How Joan Micklin Silver Paved the Way for Chloé Zhao & Other Women Directors Today
One of the first celebrity deaths to hit in 2021 was that of filmmaker Joan Micklin Silver. Not as well-remembered by the public today as she was at the height of her career - Silver was not included in the In Memoriam video that played at this year’s Oscars - she left a legacy that can be found in the careers of the women directors who came after her.
This week Chloé Zhao’s third feature film ‘Nomadland’ was awarded three Oscars- including two for Zhao herself. She became the first woman of color, the first Asian woman, and only the second woman ever to win the award for Best Director. This success follows her previous critically-acclaimed features ‘Songs My Brothers Taught Me’ (2015) and ‘The Rider’ (2017). Later this year Zhao’s highest-profile film - Marvel’s ‘Eternals’ - will finally make its debut after being pushed back from 2020 due to the ongoing pandemic.
Zhao’s rise from the world of independent cinema to an Oscar-winning film to a big budget Marvel film like ‘Eternals’ recalls the similar rise to prominence from Ava DuVernay, whose feature film debut ‘I Will Follow’ she self-distributed, and whose third film ‘Selma’ made her only fifth woman nominated for Best Director at the Golden Globes (and first Black woman to be nominated), as well as the first Black female director to have her film nominated for the Academy Award for Best Picture (though she was pointedly not nominated for Best Director at the Oscars that year). She followed that up with ‘A Wrinkle in Time’, which made her the first Black woman to direct a live-action film earning $100 million.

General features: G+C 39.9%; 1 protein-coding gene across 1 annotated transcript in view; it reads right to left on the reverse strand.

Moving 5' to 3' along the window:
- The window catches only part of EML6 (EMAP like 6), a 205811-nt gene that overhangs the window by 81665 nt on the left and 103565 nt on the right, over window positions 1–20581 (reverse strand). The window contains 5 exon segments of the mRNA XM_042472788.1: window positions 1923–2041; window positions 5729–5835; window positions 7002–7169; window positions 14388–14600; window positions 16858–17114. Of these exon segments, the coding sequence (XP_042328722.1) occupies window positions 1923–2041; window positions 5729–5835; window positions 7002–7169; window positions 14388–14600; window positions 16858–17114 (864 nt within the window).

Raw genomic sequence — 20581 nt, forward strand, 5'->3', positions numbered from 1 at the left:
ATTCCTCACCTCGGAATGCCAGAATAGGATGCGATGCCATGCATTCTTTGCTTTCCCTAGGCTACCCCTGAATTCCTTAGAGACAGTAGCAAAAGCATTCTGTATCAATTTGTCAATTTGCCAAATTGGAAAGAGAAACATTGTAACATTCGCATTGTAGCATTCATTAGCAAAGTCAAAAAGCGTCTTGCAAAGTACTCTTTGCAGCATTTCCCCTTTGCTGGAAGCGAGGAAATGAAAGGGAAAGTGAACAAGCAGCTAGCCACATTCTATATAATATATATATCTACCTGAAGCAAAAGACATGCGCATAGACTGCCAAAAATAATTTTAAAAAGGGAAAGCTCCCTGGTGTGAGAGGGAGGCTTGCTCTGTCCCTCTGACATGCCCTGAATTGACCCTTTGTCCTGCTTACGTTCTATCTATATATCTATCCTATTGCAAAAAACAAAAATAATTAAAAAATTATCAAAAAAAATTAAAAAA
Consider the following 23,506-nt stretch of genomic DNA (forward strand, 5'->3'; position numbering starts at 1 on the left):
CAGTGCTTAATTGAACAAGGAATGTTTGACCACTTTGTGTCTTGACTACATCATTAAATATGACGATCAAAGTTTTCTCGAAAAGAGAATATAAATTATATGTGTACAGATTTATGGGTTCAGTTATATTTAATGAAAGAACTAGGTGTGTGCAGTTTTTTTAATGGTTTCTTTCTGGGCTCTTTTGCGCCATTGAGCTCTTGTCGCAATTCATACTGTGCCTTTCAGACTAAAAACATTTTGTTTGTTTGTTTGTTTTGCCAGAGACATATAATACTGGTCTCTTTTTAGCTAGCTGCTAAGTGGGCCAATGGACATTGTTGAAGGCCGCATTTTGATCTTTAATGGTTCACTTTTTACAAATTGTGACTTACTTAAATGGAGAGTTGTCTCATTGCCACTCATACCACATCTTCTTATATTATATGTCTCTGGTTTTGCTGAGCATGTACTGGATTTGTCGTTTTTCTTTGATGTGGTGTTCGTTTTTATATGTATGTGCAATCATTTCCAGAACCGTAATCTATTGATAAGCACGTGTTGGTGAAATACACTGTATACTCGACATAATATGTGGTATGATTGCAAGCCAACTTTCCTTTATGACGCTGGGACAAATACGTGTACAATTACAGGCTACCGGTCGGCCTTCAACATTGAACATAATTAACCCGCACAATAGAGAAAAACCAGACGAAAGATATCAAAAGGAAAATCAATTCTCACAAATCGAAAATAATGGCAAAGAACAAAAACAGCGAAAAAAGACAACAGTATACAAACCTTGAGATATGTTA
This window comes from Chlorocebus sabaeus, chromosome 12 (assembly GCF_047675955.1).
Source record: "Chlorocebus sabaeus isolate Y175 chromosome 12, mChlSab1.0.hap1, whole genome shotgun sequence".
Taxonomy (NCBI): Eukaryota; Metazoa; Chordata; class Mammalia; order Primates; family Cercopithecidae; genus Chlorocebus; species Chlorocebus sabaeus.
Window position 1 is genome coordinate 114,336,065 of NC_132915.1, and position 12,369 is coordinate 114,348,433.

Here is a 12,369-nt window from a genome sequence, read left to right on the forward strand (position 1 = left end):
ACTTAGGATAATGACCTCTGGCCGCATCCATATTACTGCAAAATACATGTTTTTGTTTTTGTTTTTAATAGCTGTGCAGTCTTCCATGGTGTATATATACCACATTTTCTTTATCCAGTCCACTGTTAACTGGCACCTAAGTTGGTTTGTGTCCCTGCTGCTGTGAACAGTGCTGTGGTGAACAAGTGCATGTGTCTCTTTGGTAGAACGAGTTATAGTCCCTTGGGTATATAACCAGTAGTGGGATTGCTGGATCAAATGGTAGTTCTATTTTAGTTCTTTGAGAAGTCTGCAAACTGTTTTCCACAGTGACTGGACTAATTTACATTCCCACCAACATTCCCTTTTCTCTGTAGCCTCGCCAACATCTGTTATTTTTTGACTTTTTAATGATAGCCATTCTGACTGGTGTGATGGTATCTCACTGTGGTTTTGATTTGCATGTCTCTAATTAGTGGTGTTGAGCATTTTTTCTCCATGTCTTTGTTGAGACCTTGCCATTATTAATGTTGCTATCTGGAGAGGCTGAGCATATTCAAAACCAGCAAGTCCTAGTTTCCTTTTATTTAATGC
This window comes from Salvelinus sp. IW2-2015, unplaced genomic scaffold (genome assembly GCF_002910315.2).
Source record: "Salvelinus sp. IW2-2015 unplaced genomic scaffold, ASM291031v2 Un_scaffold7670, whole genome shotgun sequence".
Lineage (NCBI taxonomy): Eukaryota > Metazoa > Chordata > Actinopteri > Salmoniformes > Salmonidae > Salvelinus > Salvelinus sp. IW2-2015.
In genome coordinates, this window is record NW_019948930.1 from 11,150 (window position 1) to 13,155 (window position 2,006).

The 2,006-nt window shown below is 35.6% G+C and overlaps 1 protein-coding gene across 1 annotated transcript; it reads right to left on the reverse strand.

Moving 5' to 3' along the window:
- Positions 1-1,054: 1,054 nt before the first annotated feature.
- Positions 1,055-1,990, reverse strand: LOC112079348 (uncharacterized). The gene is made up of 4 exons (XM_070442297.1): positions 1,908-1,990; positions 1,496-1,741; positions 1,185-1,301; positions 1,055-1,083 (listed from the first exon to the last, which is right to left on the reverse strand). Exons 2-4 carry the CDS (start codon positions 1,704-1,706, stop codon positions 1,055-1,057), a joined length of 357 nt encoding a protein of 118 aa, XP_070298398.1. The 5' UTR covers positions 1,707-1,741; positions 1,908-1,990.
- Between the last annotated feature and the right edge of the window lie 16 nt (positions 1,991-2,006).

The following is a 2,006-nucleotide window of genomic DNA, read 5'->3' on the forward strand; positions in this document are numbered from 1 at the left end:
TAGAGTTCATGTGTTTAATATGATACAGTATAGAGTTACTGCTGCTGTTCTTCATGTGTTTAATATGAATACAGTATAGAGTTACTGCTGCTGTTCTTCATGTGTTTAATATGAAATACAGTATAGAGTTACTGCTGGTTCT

But before both of these women smashed through the celluloid ceiling there was Joan Micklin Silver. In the 1970s, when there were so few women directors, women only made up 0.05% of all working directors (in 2020 they made up 12% of directors of the highest grossing films), and Silver fought like hell to forge a career in Hollywood.
Like DuVernay, she self-financed her debut film, 1975’s ‘Hester Street’, which told the story of Jewish immigrants living on the titular Hester Street in the Lower East Side of New York City at the end of the 19th century. The film would go on to play at the Cannes Film Festival and its star Carol Kane received an Oscar nomination for Best Actress.
Prior to making her directorial debut, Silver had worked as a writer in Hollywood, even selling a script called ‘Limbo’, a collaboration with Linda Gottlieb, to Universal Pictures in 1972. The film, directed by Mark Robson, follows the lives of women whose husbands are missing in action in Vietnam. Gottlieb would later write the screenplay that would become the basis for ‘Dirty Dancing.’ (The history of how her screenplay became the finished film is an entirely different story.)
Silver reflected that she "had absolutely no chance of getting work as a director,” within the studio system and even after her success with ‘Hester Street’ she was told by a studio executive that, “feature films are very expensive to mount and distribute, and women directors are one more problem we don’t need.”